Before you get out the scissors to cut expenses, make sure you’re not going to be massively unhappy as a result. If it’s important to you to go out once a month with your friends, or for your kids to go to karate once a week, then write this down and try to avoid cutting these, if you can.
Cutting expenses isn’t about living like a monk, it’s about making changes that have as little an impact on your life as possible, while saving you a stack of money.
Tip #2: Look at where you can trim or cut expenses
Do you have a TV subscription like Sky or Virgin? Do you watch all of the channels? If the answer is no, quite often, you can call and negotiate a deal that is much cheaper, without losing any of the channels that you love or watch all of the time.
That being said, if you spend most of your time watching Netflix, then perhaps cancelling your Sky TV isn’t going to have a massive effect on your day-to-day life. Replacing your Sky subscription with a Freeview box (a one-off payment) could save you anywhere between £240 and £480 a year.
Tip #3: Try to cut down on wastage
Did you know?
Every year, we throw away 7 million tonnes of food and drink from our homes in the UK, and more than half of this is food and drink we could have eaten. When you add that up, that’s costing the average household £470 a year, and even more (£700 a year) if you’re a family with children. That’s about £60 a month!
Do you often find yourself going through your fridge and binning old food or veg that has gone off? Do you scrape away any excess food at the end of the day? Making sure you avoid this excess is a great way to cut expenses.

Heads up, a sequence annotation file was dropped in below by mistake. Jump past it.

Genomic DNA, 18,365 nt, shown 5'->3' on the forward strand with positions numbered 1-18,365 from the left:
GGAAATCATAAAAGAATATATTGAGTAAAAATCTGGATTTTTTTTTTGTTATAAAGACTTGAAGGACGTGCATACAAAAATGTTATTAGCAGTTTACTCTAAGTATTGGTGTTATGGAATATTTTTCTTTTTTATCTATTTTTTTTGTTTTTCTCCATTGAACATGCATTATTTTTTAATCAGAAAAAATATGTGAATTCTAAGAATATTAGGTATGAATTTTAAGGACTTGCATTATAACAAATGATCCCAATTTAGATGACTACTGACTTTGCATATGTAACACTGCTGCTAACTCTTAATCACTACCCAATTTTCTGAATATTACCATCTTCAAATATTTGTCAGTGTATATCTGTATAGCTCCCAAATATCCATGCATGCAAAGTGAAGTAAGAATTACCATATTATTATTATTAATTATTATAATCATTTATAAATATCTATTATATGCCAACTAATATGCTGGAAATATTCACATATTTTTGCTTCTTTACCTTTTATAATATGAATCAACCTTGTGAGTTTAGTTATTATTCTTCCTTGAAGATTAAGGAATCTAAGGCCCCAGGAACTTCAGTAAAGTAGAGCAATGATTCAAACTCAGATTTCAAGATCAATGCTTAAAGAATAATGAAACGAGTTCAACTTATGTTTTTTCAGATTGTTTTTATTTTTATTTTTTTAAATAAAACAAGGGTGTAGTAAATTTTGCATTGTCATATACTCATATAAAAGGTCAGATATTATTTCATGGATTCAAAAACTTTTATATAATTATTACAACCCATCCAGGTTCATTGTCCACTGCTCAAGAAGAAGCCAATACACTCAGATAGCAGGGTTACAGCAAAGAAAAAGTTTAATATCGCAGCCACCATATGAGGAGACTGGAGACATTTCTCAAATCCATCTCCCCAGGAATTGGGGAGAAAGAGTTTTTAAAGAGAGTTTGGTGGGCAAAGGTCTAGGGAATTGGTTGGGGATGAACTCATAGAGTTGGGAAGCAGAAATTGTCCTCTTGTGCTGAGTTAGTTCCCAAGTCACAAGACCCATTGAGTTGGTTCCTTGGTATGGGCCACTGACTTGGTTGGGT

A good way to avoid this is to plan your weekly meals (and the ingredients needed) ahead of time. At the beginning of the week, work out what you’re going to eat and when. If you can find recipes or meals that use the same ingredients – peppers, onions, carrots, leeks – then you’ll find that they don’t go off in the fridge because you only needed them for one meal.
And – if you’ve got a busy lifestyle and don’t have time to cook every night – then batch cooking can be a great way to save money, time and prevent things from going to waste. Set aside an hour or two to make a few meals for the week – spaghetti Bolognese, chilli con carne, curry – that require similar ingredients and freeze them. When you’re in a hurry to eat in the week, you can just bang them in the microwave and be eating in 20 minutes. Plus, you’ll save a tonne of money in the long run.
Can you downsize?
Is your rent crippling you every month? Or maybe your car is guzzling petrol and costs a pretty penny for insurance?
As hard as it is, moving house or trading your car in for a cheaper (and more efficient) model might be the way to go. If you can move to a slightly cheaper area or buy a slightly more efficient car – your savings could be colossal, without much of an impact on your way of life.
Even better, if you can get to and from work on your feet, rather than driving, consider ditching the car altogether and using public transport to get to those hard to reach places.
These bits of advice are just the tip of the iceberg, there are tonnes of way that you can save money. Trying to cut expenses isn’t easy – but it also doesn’t have to be hard. Head over to our frugal living section to find a whole array of tips and tricks about how to save money, without having to significantly adjust your lifestyle at all.
- Author Jack Barclay
- Posted 19 October 2016